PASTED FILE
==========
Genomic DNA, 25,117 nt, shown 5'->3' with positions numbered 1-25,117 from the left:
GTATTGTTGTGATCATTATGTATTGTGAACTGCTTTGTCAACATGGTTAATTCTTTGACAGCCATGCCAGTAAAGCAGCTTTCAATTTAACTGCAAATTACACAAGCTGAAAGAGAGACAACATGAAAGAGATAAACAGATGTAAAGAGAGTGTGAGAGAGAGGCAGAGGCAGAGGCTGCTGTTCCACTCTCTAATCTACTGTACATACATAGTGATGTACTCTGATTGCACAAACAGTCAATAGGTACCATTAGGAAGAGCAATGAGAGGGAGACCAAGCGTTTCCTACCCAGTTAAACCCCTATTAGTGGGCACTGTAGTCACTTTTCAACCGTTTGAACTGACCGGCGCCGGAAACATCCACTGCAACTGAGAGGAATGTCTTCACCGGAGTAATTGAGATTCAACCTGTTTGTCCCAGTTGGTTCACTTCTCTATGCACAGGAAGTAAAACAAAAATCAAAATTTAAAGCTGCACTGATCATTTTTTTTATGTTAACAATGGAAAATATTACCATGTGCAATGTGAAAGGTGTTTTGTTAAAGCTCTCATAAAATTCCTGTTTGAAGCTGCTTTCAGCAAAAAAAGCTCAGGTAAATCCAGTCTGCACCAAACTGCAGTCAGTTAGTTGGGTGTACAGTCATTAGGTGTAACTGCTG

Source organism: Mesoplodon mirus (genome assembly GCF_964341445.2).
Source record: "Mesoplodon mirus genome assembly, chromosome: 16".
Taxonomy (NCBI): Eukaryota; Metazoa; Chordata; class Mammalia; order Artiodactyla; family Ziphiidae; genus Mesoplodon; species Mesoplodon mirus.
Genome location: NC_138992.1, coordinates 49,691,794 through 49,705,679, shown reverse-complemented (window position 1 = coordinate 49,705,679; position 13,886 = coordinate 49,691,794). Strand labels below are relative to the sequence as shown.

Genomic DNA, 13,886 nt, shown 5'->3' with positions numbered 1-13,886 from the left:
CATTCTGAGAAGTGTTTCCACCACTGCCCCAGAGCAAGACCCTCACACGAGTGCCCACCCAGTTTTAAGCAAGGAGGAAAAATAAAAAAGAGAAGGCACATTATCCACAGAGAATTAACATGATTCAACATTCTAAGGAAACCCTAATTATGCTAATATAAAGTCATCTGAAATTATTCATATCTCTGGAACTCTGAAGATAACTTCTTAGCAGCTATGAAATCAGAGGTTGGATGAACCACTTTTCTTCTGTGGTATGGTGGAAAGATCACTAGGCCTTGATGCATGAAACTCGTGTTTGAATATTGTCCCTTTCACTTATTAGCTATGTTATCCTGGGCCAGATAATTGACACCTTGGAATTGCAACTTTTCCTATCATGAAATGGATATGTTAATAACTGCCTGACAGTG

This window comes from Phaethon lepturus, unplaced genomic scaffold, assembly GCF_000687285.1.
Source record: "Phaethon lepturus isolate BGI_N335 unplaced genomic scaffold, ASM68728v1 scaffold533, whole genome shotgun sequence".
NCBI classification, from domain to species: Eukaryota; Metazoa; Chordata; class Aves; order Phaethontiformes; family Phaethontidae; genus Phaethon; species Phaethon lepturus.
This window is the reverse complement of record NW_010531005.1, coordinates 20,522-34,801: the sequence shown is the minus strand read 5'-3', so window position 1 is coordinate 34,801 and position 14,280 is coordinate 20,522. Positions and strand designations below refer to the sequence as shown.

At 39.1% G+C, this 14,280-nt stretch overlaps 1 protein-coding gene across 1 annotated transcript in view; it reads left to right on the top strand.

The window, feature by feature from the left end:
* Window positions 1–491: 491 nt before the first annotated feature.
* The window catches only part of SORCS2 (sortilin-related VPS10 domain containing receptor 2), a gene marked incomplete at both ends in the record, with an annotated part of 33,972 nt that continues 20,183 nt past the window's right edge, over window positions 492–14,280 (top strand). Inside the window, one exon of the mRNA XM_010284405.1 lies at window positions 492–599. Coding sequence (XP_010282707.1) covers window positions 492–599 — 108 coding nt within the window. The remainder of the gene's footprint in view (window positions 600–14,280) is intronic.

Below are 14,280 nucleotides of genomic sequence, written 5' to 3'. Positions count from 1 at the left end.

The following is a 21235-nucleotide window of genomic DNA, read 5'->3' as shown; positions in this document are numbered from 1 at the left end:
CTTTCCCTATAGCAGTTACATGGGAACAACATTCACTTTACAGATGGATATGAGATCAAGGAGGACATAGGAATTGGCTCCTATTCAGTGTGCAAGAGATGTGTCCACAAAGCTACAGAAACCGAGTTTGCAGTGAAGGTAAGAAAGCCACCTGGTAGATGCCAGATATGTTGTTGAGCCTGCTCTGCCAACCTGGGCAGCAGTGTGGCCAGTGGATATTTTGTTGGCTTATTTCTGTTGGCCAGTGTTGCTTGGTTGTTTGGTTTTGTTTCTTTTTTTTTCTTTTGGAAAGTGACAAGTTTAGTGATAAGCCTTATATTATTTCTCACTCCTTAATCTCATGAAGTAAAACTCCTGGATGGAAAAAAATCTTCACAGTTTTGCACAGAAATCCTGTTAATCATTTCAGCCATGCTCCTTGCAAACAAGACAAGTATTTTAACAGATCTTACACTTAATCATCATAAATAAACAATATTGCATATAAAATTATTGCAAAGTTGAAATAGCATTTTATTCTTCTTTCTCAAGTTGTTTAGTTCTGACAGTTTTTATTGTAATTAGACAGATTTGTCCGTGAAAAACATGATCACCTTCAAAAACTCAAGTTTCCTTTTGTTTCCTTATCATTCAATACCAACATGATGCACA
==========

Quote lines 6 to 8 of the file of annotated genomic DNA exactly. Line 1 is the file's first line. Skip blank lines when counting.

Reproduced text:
Genome location: NC_138992.1, coordinates 49,691,794 through 49,705,679, shown reverse-complemented (window position 1 = coordinate 49,705,679; position 13,886 = coordinate 49,691,794). Strand labels below are relative to the sequence as shown.

Genomic DNA, 13,886 nt, shown 5'->3' with positions numbered 1-13,886 from the left:
CATTCTGAGAAGTGTTTCCACCACTGCCCCAGAGCAAGACCCTCACACGAGTGCCCACCCAGTTTTAAGCAAGGAGGAAAAATAAAAAAGAGAAGGCACATTATCCACAGAGAATTAACATGATTCAACATTCTAAGGAAACCCTAATTATGCTAATATAAAGTCATCTGAAATTATTCATATCTCTGGAACTCTGAAGATAACTTCTTAGCAGCTATGAAATCAGAGGTTGGATGAACCACTTTTCTTCTGTGGTATGGTGGAAAGATCACTAGGCCTTGATGCATGAAACTCGTGTTTGAATATTGTCCCTTTCACTTATTAGCTATGTTATCCTGGGCCAGATAATTGACACCTTGGAATTGCAACTTTTCCTATCATGAAATGGATATGTTAATAACTGCCTGACAGTG